3) I have three essays and eight obituaries to write.
4) I have a scanning project that I had fully intended to get done before I left.
5) I was hoping to actually do some comic writing before I left, in case C&AII possibly comes off hiatus while I'm gone.
6) I've been asked to finish two more reviews for [ profile] flamesrising and two for School Library Journal.

There are some other incidentals (like following up on contracts, etc.). But really? That's a lot to get done by the 20th. Along with plans to get together with friends (including lunch/coffee with [ profile] jenlyn_b and [ profile] amanda_marrone tomorrow--so excited!) and attending graduation at Simon's Rock on Saturday to see some friends get their shiny new pieces of paper that kick them out of being undergrads, I'll be cutting it close. Eight days left. Wish me luck!
alanajoli: (Default)
I went to my very first Gilbert and Sullivan performance tonight. I'd sung parts of The Pirates of Penzance before. Heck, I've been to Penzance, England. But I'd never seen the show. The awesome Junius (who may or may not have an lj identity--I haven't internet-stalked him *g*) invited us to go, and so we went. The orchestra was awesome, the performers were quite excellent, and I learned something I'd long suspected. Gilbert and Sullivan are right up my alley as far as humor goes. The whole show is very, very silly--and that's what's excellent about it.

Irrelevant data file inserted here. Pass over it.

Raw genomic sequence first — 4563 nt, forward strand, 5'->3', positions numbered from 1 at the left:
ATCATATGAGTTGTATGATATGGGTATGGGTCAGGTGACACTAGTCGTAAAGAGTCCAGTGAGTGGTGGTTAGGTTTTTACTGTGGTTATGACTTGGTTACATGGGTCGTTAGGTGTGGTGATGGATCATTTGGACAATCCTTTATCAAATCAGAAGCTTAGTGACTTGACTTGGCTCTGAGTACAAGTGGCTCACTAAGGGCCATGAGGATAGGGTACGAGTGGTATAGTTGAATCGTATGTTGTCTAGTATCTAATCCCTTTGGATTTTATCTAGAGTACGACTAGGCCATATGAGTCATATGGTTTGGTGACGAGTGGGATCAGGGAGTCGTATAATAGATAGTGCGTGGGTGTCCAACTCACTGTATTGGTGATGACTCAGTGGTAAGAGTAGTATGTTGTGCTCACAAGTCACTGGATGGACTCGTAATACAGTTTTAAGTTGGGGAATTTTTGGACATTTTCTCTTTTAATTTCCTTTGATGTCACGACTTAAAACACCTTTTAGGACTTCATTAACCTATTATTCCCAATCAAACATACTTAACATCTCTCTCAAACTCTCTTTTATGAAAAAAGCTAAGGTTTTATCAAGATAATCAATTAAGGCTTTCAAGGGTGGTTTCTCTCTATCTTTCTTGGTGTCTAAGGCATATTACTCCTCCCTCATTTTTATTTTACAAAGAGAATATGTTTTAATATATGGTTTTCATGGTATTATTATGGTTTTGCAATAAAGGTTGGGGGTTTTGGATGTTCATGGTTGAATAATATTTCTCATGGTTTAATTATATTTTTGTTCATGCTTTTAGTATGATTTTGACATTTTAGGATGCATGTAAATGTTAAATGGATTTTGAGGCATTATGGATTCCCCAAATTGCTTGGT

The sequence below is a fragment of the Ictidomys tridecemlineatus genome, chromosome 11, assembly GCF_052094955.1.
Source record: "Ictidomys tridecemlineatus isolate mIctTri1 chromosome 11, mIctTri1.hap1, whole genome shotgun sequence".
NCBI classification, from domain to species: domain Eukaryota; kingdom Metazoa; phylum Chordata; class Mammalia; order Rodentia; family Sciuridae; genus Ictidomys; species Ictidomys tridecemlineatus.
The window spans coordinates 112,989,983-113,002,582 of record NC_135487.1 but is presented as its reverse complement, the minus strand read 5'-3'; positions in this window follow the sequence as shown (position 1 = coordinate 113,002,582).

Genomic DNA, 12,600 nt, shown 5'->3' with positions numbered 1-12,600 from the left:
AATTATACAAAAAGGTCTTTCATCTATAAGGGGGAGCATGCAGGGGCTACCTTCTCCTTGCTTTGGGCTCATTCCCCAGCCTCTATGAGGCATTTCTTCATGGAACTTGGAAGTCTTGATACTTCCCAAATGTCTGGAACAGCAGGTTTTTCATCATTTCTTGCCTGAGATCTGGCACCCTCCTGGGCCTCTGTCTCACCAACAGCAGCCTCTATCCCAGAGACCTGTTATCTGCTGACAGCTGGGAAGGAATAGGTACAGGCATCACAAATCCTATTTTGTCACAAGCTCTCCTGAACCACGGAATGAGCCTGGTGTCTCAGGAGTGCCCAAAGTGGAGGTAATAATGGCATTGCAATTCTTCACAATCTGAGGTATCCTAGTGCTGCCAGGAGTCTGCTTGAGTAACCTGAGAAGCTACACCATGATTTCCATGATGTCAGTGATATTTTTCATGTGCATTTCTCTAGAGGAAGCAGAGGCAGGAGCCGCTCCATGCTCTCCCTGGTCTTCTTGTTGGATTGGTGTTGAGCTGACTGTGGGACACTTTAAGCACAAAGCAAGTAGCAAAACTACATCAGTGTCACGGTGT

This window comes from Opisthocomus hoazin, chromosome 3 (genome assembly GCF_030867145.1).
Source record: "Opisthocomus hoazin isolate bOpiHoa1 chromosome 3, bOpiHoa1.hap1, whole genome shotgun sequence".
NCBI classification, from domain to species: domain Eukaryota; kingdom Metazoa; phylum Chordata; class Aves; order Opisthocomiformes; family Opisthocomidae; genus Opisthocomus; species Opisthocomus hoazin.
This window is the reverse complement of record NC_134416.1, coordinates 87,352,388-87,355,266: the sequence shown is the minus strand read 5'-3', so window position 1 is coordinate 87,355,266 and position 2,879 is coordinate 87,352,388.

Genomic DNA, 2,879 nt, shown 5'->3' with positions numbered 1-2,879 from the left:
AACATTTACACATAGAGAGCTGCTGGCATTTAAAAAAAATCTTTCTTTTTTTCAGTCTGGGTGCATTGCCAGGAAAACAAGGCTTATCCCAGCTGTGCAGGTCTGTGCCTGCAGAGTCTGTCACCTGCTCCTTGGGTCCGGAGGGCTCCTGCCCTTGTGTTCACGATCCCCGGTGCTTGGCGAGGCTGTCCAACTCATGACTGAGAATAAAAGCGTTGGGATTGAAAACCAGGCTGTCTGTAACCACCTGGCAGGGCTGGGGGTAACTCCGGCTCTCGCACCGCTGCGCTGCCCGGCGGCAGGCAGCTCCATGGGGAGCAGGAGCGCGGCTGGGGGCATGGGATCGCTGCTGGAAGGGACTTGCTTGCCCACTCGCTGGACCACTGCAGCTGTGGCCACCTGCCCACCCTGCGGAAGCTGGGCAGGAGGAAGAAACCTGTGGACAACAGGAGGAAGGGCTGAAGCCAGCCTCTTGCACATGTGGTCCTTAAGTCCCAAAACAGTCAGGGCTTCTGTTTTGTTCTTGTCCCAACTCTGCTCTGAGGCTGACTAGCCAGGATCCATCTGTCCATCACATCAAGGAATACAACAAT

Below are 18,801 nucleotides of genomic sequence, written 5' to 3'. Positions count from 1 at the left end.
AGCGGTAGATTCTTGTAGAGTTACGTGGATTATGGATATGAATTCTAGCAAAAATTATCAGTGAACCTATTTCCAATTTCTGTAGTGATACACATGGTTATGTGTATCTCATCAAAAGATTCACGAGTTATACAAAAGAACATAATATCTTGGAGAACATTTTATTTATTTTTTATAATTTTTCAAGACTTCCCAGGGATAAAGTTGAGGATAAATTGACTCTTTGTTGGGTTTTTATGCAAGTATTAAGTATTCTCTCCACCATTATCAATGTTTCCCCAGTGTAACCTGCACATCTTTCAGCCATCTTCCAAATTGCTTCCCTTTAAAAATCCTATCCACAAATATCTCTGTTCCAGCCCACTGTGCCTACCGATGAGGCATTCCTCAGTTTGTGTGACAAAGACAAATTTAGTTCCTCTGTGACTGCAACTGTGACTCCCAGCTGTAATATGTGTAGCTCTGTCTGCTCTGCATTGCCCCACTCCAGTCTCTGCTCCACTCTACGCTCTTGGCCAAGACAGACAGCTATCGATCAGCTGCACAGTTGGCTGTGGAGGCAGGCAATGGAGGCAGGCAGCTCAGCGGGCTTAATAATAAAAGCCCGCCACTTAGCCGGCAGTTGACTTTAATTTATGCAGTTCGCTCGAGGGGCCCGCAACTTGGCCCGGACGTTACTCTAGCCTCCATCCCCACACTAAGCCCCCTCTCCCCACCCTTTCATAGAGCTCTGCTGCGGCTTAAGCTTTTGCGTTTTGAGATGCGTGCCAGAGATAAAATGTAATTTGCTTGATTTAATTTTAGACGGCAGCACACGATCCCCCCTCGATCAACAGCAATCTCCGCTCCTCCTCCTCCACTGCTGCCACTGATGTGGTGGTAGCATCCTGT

Now, I really want start singing again. I don't think that I really should ever have sung Mabel (I trained as a soprano in college, despite being rather more an alto naturally speaking, though my range was good enough to sing Handel arias and such). My voice remembers quite a bit more of the "O Wandering One" than I would have suspected, though, and it felt good to sing just a little bit when we got home. One of these days, I'll have to get myself back into good training. I fear that my instrumental training may be too far gone at this point to recover, but the singing, I should be able to get back.